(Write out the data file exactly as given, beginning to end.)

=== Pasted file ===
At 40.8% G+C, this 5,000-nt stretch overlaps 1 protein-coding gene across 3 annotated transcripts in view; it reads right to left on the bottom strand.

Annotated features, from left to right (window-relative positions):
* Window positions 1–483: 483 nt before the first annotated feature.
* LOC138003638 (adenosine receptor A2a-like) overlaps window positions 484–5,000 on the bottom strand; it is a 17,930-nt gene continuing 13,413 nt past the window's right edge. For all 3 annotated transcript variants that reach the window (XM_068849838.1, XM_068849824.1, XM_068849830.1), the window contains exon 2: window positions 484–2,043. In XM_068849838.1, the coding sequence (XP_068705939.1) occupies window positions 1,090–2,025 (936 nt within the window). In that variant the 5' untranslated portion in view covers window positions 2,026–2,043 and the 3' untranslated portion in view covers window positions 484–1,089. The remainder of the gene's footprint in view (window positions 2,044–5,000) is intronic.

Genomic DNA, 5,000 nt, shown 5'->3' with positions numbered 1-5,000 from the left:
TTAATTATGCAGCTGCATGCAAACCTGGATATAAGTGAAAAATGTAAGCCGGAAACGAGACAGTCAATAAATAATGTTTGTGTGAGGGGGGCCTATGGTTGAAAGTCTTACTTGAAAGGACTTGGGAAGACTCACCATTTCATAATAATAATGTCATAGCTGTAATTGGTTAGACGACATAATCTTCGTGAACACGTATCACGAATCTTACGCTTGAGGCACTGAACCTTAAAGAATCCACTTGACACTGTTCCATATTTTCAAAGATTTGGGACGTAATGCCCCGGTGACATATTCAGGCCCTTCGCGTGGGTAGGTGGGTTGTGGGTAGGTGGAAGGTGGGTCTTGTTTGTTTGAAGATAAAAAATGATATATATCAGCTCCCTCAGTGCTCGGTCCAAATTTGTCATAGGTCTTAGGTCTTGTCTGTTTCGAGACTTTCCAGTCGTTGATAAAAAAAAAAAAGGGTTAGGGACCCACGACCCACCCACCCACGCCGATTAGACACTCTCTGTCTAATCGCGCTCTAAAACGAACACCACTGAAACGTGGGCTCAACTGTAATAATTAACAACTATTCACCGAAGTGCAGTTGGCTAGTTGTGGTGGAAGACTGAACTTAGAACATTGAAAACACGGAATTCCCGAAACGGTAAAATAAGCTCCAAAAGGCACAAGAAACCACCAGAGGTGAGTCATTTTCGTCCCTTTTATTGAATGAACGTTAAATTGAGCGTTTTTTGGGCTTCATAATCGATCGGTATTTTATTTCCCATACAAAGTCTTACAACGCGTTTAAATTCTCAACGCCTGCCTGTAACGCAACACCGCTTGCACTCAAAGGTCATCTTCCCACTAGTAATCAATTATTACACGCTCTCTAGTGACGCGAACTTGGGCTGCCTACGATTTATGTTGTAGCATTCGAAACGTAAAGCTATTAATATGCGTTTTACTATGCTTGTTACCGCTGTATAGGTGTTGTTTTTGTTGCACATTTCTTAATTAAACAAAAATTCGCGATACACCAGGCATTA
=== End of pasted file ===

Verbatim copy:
At 40.8% G+C, this 5,000-nt stretch overlaps 1 protein-coding gene across 3 annotated transcripts in view; it reads right to left on the bottom strand.

Annotated features, from left to right (window-relative positions):
* Window positions 1–483: 483 nt before the first annotated feature.
* LOC138003638 (adenosine receptor A2a-like) overlaps window positions 484–5,000 on the bottom strand; it is a 17,930-nt gene continuing 13,413 nt past the window's right edge. For all 3 annotated transcript variants that reach the window (XM_068849838.1, XM_068849824.1, XM_068849830.1), the window contains exon 2: window positions 484–2,043. In XM_068849838.1, the coding sequence (XP_068705939.1) occupies window positions 1,090–2,025 (936 nt within the window). In that variant the 5' untranslated portion in view covers window positions 2,026–2,043 and the 3' untranslated portion in view covers window positions 484–1,089. The remainder of the gene's footprint in view (window positions 2,044–5,000) is intronic.

Genomic DNA, 5,000 nt, shown 5'->3' with positions numbered 1-5,000 from the left:
TTAATTATGCAGCTGCATGCAAACCTGGATATAAGTGAAAAATGTAAGCCGGAAACGAGACAGTCAATAAATAATGTTTGTGTGAGGGGGGCCTATGGTTGAAAGTCTTACTTGAAAGGACTTGGGAAGACTCACCATTTCATAATAATAATGTCATAGCTGTAATTGGTTAGACGACATAATCTTCGTGAACACGTATCACGAATCTTACGCTTGAGGCACTGAACCTTAAAGAATCCACTTGACACTGTTCCATATTTTCAAAGATTTGGGACGTAATGCCCCGGTGACATATTCAGGCCCTTCGCGTGGGTAGGTGGGTTGTGGGTAGGTGGAAGGTGGGTCTTGTTTGTTTGAAGATAAAAAATGATATATATCAGCTCCCTCAGTGCTCGGTCCAAATTTGTCATAGGTCTTAGGTCTTGTCTGTTTCGAGACTTTCCAGTCGTTGATAAAAAAAAAAAAGGGTTAGGGACCCACGACCCACCCACCCACGCCGATTAGACACTCTCTGTCTAATCGCGCTCTAAAACGAACACCACTGAAACGTGGGCTCAACTGTAATAATTAACAACTATTCACCGAAGTGCAGTTGGCTAGTTGTGGTGGAAGACTGAACTTAGAACATTGAAAACACGGAATTCCCGAAACGGTAAAATAAGCTCCAAAAGGCACAAGAAACCACCAGAGGTGAGTCATTTTCGTCCCTTTTATTGAATGAACGTTAAATTGAGCGTTTTTTGGGCTTCATAATCGATCGGTATTTTATTTCCCATACAAAGTCTTACAACGCGTTTAAATTCTCAACGCCTGCCTGTAACGCAACACCGCTTGCACTCAAAGGTCATCTTCCCACTAGTAATCAATTATTACACGCTCTCTAGTGACGCGAACTTGGGCTGCCTACGATTTATGTTGTAGCATTCGAAACGTAAAGCTATTAATATGCGTTTTACTATGCTTGTTACCGCTGTATAGGTGTTGTTTTTGTTGCACATTTCTTAATTAAACAAAAATTCGCGATACACCAGGCATTA